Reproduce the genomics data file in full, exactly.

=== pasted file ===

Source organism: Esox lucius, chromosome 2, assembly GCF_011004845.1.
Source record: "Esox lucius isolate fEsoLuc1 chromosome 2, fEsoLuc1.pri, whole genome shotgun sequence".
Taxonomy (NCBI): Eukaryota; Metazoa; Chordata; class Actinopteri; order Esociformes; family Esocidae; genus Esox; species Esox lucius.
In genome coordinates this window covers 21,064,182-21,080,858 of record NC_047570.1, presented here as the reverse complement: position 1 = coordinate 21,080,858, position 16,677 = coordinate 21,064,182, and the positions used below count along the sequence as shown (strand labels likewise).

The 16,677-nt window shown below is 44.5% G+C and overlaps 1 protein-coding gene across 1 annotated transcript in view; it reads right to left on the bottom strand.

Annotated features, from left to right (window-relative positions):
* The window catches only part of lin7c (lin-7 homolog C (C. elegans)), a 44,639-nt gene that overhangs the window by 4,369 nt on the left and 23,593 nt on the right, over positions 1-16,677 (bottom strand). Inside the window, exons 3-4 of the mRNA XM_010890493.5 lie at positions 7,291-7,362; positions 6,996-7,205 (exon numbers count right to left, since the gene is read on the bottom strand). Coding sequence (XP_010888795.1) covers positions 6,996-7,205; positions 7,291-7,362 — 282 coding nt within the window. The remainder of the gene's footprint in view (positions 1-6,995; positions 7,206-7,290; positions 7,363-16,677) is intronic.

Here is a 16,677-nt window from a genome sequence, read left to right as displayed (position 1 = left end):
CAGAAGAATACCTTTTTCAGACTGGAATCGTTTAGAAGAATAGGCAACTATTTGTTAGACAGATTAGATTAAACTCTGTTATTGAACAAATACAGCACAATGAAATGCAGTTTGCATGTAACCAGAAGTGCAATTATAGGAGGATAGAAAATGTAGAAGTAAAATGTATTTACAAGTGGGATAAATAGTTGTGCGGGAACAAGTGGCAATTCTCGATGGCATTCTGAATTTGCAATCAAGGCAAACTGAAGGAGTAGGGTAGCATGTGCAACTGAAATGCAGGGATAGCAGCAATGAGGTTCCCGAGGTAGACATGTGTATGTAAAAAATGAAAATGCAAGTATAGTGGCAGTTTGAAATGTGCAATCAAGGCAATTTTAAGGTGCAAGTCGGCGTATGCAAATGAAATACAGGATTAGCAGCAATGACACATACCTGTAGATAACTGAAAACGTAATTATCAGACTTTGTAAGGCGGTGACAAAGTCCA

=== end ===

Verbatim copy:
Source organism: Esox lucius, chromosome 2, assembly GCF_011004845.1.
Source record: "Esox lucius isolate fEsoLuc1 chromosome 2, fEsoLuc1.pri, whole genome shotgun sequence".
Taxonomy (NCBI): Eukaryota; Metazoa; Chordata; class Actinopteri; order Esociformes; family Esocidae; genus Esox; species Esox lucius.
In genome coordinates this window covers 21,064,182-21,080,858 of record NC_047570.1, presented here as the reverse complement: position 1 = coordinate 21,080,858, position 16,677 = coordinate 21,064,182, and the positions used below count along the sequence as shown (strand labels likewise).

The 16,677-nt window shown below is 44.5% G+C and overlaps 1 protein-coding gene across 1 annotated transcript in view; it reads right to left on the bottom strand.

Annotated features, from left to right (window-relative positions):
* The window catches only part of lin7c (lin-7 homolog C (C. elegans)), a 44,639-nt gene that overhangs the window by 4,369 nt on the left and 23,593 nt on the right, over positions 1-16,677 (bottom strand). Inside the window, exons 3-4 of the mRNA XM_010890493.5 lie at positions 7,291-7,362; positions 6,996-7,205 (exon numbers count right to left, since the gene is read on the bottom strand). Coding sequence (XP_010888795.1) covers positions 6,996-7,205; positions 7,291-7,362 — 282 coding nt within the window. The remainder of the gene's footprint in view (positions 1-6,995; positions 7,206-7,290; positions 7,363-16,677) is intronic.

Here is a 16,677-nt window from a genome sequence, read left to right as displayed (position 1 = left end):
CAGAAGAATACCTTTTTCAGACTGGAATCGTTTAGAAGAATAGGCAACTATTTGTTAGACAGATTAGATTAAACTCTGTTATTGAACAAATACAGCACAATGAAATGCAGTTTGCATGTAACCAGAAGTGCAATTATAGGAGGATAGAAAATGTAGAAGTAAAATGTATTTACAAGTGGGATAAATAGTTGTGCGGGAACAAGTGGCAATTCTCGATGGCATTCTGAATTTGCAATCAAGGCAAACTGAAGGAGTAGGGTAGCATGTGCAACTGAAATGCAGGGATAGCAGCAATGAGGTTCCCGAGGTAGACATGTGTATGTAAAAAATGAAAATGCAAGTATAGTGGCAGTTTGAAATGTGCAATCAAGGCAATTTTAAGGTGCAAGTCGGCGTATGCAAATGAAATACAGGATTAGCAGCAATGACACATACCTGTAGATAACTGAAAACGTAATTATCAGACTTTGTAAGGCGGTGACAAAGTCCA